ClinVar Miner

Submissions for variant NM_172056.2(KCNH2):c.526C>T (p.Arg176Trp) (rs36210422)

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Total submissions: 10
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Submitter RCV SCV Clinical significance Condition Last evaluated Review status Method Comment
Blueprint Genetics RCV000157257 SCV000206987 risk factor Long QT syndrome 2 2015-09-24 criteria provided, single submitter clinical testing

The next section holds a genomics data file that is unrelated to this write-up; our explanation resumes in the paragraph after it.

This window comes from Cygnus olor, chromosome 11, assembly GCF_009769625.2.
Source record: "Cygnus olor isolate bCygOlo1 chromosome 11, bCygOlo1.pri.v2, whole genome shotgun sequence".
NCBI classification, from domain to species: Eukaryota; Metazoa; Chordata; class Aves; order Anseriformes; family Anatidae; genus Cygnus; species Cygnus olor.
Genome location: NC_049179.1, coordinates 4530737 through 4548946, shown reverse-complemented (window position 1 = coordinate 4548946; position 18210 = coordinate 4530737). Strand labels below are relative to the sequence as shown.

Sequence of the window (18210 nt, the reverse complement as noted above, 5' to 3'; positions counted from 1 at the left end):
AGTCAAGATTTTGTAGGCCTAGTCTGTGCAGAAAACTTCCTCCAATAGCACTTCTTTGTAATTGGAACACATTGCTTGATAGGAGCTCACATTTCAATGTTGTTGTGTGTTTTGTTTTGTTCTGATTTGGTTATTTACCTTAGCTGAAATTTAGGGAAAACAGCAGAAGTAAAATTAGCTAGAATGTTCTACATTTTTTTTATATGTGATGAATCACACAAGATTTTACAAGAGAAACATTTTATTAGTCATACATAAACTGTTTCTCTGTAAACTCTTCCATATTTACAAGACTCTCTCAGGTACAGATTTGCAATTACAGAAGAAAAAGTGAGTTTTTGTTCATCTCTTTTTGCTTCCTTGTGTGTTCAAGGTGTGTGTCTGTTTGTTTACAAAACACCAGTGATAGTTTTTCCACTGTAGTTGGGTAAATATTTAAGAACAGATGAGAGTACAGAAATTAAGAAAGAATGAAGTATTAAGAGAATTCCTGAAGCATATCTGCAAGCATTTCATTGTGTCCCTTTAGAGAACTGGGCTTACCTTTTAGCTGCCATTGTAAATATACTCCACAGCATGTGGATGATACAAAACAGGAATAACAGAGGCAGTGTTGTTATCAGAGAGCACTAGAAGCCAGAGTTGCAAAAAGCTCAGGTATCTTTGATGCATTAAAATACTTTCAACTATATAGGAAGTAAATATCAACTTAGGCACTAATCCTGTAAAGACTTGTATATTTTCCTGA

GeneDx RCV000058238 SCV000234064 uncertain significance not provided 2018-08-23 criteria provided, single submitter clinical testing The R176W variant has been reported multiple times in association with LQTS, but also has been considered a benign variant due to its occurrence in presumably healthy Caucasian individuals. Initially, R176W was found to segregate with LQTS in one Finnish family, while it was absent from 240 control alleles (Lahtinen et al., 2000). Later, Fodstad et al. (2004) reported R176W as one of four Finnish founder mutations associated with LQTS, with a prevalence of 8%. Up to 2006, R176W was identified in a total of 92 individuals from 16 Finnish LQTS families. Of those, 6 individuals from 4 LQTS families were also heterozygous for another known pathogenic variant in KCNQ1. ECG data from 62 individuals heterozygous for R176W and 65 individuals without this change showed a significant prolongation of the QTc interval in those who tested positive for R176W, and 35% of the 92 individuals with R176W were symptomatic (eg., syncope, sudden cardiac arrest) (Fodstad et al., 2006). Nevertheless, R176W was also identified in 3/317 (0.9%) randomly collected adult Finnish blood donors (Fodstad et al., 2006) and, based on a large population study, 1 in 400 Finnish individuals over the age of 30 years were found to harbor R176W (16/6263 individuals studied). While these 16 individuals were asymptomatic, their QTc intervals showed a modest prolongation by 22.2ms (+/-4.7).In the Finnish studies, R176W has been regarded as a pathogenic variant associated with LQTS that has a milder phenotype, shows clinical variability, and has a low penetrance ranging from 23%-35% (Fodstad et al., 2004, 2006; Marjamaa et al., 2009). According to Marjamaa et al. (2009), individuals who are heterozygous for R176W are considered to be at increased risk for arrhythmia especially due to exposure to QT-prolonging medication, ischemia, structural heart disease, or other factors.Outside of Finland, R176W has been reported in a Caucasian child with LQTS and torsades de pointes tachycardia (Donner et al., 2012). R176W has also been observed in >30 unrelated individuals referred for LQTS testing at GeneDx, at least 5 of whom also had another pathogenic/likely pathogenic variant in KCNH2 or KCNE1. Although R176W was identified in presumed healthy Caucasian controls, with the minor allele frequency ranging from 0.5% (1/187 individuals) to 1.1% (1/46 individuals; rs36210422), it was absent in other populations tested, including 307 African-American and 134 Asian individuals (Ackerman et al., 2003). Additionally, recent data from the Genome Aggregation Database have shown that this variant is found in 10/8044 (0.12%) alleles from individuals of European (Finnish) ancestry and 31/44062 (0.07%) alleles from individuals of European (non-Finnish) ancestry in large population cohorts (Lek et al., 2016). Electrophysiological in vitro studies of R176W demonstrated changes of HERG channel function, such as reduction in current density and tail current, and slightly altered deactivation kinetics. However a dominant-negative effect as observed for other pathogenic KCNH2 variants was not present (Fodstad et al., 2006). A study using two induced pluripotent stem cell lines from an asymptomatic individual with R176W and a family history of sudden death in first-degree relatives also suggested a possible pathogenic effect of R176W.Electrophysiological studies of beating myocytes showed functional abnormalities consistent with LQTS, such as prolonged repolarization time and increased arrhythmogenicity characteristics. However, results were not directly compared to those for known pathogenic LQTS variants, and other genetic factors could have contributed to the cellular phenotype (Lathi et al., 2012). Additionally, in a study by Jou et al. (2013), over-expression of this variant in KCNH2 knockout zebrafish rescued the phenotype and was classified as a benign variant. This assay correctly identified a benign variant in 9 of 10 cases and a disease-causing variant in 39/39 cases (Jou et al., 2013).In summary, R176W in the KCNH2 gene has been reported in association with LQTS with an incomplete penetrance ranging from 23% to 35% in the Finnish population. Since R176W has also been identified at a low frequency in asymptomatic individuals, we cannot exclude the possibility that the R176W variant may be a disease-modifying variant in the context of other pathogenic variants, genetic or environment factors, or a rare benign variant.